US Grand Prix vs. Miami: How Miami's luxe first race compares to Austin's festival-esque F1 experience
With an estimated 300,000 expected to pour into Miami for the freshly-minted Miami Grand Prix race this weekend, Austin's Circuit of the Americas will no longer be the only F1 race in the States.
COTA, which was the U.S.'s sole F1 headquarters for a decade, has new competition in Miami as the fellow up-and-coming tech hub gears up for the inaugural Grand Prix at Hard Rock Stadium May 6-8.
Here's a side-by-side comparison of the two Grand Prixs:
While Austin's track is still the only permanent purpose-built F1 track in the United States, Miami's temporary track has also been custom-made for Formula 1's open-wheel racecars.
Here's a look at the two tracks:
Circuit of the AmericasNew amusement park to bring rollercoasters to COTA
- Built on an 890 acre-plot in southeast Austin
- 20 turns
- 3.41 miles
- Holds a weekend attendance record of ~400,000
Miami International Autodrome
- Built around the Miami Dolphins' Hard Rock Stadium
- 19 turns
- 3.36 miles
- More than 300,000 are anticipated for the first Miami Grand Prix
While F1 is known for its popularity among the wealthy, Austin's brand of F1 has become the people's F1 race. General admission tickets for each of the first two race days, which include preliminary races, entertainment and more, are on sale for as low as $59, while tickets to the Sunday U.S. Grand Prix are yet to go on sale. Single-day Sunday tickets started at $210 in 2021, while sold-out 3-day grandstand tickets started at $724 for the 2022 race.
Miami, however has embraced the luxury appeal of the global racing sport. Raceday tickets are averaging at $2,179, three times more expensive than Austin's 2021 race, according to SeatGeek. Some immersive packages are being resold for upwards of $25,000, while the lowest Friday ticket is selling for around $100.
The rest of Miami is bracing for the surge of wealthy ticketholders, with spending expected to exceed the 2020 Super Bowl's $571.9 million in revenue. Price tags over $100,000 are dotting the city over the weekend, with some hotel suites and exclusive nightclub tables priced at six figures each.
“This is going to be the biggest week in Miami history,” Jeff Zalaznick, managing partner of Major Food Group, told NBC. “It’s going to be a very hedonistic experience.”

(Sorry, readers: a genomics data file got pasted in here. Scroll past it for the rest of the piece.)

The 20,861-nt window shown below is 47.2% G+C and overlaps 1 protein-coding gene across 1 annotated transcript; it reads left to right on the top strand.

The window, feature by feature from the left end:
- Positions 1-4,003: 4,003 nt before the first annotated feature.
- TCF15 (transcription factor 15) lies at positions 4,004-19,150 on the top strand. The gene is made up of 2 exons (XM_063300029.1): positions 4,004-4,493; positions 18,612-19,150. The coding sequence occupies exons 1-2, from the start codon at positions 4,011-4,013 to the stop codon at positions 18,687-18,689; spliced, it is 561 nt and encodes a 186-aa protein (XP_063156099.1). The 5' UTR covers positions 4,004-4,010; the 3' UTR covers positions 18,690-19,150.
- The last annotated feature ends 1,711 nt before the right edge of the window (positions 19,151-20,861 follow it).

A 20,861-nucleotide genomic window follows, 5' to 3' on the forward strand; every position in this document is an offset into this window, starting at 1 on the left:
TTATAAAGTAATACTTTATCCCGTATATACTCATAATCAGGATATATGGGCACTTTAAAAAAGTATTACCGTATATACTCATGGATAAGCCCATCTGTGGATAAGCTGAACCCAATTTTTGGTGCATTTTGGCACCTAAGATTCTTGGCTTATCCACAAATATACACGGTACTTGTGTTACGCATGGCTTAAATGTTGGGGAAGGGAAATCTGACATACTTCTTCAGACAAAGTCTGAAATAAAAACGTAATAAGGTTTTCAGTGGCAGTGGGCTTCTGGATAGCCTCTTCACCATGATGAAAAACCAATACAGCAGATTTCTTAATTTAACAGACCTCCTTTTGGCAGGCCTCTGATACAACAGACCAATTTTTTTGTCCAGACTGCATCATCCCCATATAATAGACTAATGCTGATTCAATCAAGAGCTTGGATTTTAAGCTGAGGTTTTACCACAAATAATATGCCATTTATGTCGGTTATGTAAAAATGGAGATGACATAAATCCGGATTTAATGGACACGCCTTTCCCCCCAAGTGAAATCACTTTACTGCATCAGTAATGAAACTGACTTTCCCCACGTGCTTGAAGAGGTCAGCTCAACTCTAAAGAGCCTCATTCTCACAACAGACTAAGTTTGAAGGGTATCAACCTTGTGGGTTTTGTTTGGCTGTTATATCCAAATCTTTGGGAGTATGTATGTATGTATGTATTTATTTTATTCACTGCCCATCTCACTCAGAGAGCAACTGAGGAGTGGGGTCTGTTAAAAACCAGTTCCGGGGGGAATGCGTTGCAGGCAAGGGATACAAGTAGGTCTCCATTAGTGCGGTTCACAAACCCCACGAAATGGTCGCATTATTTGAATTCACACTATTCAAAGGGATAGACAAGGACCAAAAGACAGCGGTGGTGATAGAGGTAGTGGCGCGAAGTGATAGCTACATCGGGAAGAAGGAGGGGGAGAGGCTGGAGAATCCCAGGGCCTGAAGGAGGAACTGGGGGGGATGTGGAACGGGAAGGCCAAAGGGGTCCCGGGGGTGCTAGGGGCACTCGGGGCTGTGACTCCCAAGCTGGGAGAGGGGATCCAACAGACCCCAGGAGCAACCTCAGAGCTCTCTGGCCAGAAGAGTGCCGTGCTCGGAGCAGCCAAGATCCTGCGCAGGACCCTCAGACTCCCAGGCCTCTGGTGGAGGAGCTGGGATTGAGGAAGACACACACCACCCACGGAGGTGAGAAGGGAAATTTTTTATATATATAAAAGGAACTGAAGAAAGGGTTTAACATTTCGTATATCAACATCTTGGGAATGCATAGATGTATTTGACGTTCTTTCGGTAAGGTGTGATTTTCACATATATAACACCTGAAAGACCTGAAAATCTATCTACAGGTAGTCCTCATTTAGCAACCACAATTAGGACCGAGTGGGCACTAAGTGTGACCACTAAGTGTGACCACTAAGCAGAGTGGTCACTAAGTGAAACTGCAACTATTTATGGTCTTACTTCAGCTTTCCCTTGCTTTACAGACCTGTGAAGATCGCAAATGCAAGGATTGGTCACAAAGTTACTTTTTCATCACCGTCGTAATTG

Meanwhile, COTA claims it brings in almost $1 billion each year as hundreds of thousands file into Austin for one of the city's biggest travel weekends of the year.
While on the throne as the U.S's sole F1 experience, COTA has sought to bring a festival-like atmosphere to each USGP. Every year, celebrities from Megan Thee Stallion to Ben Stiller and Gordon Ramsay dot the Austin event, while famous performers including Billy Joel, Shaquille O'Neal and Twenty One Pilots took to the stage at last year's race.
The 2022 event will feature Ed Sheeran as its headliner, with more announcements to come. And if it's anything like last year, the event will come packed with dozens of local food venues, musical guests, and amusement park-style entertainment from the Major League Eating Championship to stilt walkers and on-site tattoo artists.
"Austin is such a great host city, and an absolute highlight of the sport’s global tour," COTA Chairman Bobby Epstein told Austonia. "With the campgrounds, the entertainment, and the themed villages, the grand prix at COTA takes on an unrivaled atmosphere. The COTA experience is much more like that of a historic, traditional Formula 1 track."
Among others, Miami's race is expected to host celebritiesLeBron James, David Beckham, Michael Jordan and Serena Williams, who attended the 2021 USGP. The event will also last for three days and include local food, music and entertainment, including a Miami-style beach club zone with poolside views of the race in the center of the track. And just like the hoity-toity Monaco F1 race, the luxe Miami GP will include a "Yacht Club"—one that the landlocked venue has created entirely from scratch with a faux marina and about a dozen dry-docked yachts.
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Flyers are less satisfied with the Austin-Bergstrom International Airport than a year ago, a new study shows.
Research firm J.D. Power placed ABIA at No. 15 on a list ranking overall customer satisfaction at large airports, a slip from last year’s spot at No. 7. Other Texas airports secured rankings ahead of Austin, with Dallas Love Field at third, Houston Hobby at eight, and San Antonio International Airport at ninth.
Dallas/Ft. Worth ranked eight in the "mega airport" category.
The study examined airports based on the following factors: terminal facilities; airport arrival/departure; baggage claim; security check; check-in/baggage check; and food, beverage and retail.
On a 1,000-point scale, Austin-Bergstrom received 785 points this year compared to its score of 819 in 2021.
Passenger experiences at Austin-Bergstrom have been influenced by population growth in Central Texas, which has brought record traffic and longer wait times at TSA. And a recent power outage at Austin-Bergstrom caused flight delays. Michael Taylor, travel intelligence lead at J.D. Power., said that consumer satisfaction with flying has decreased overall.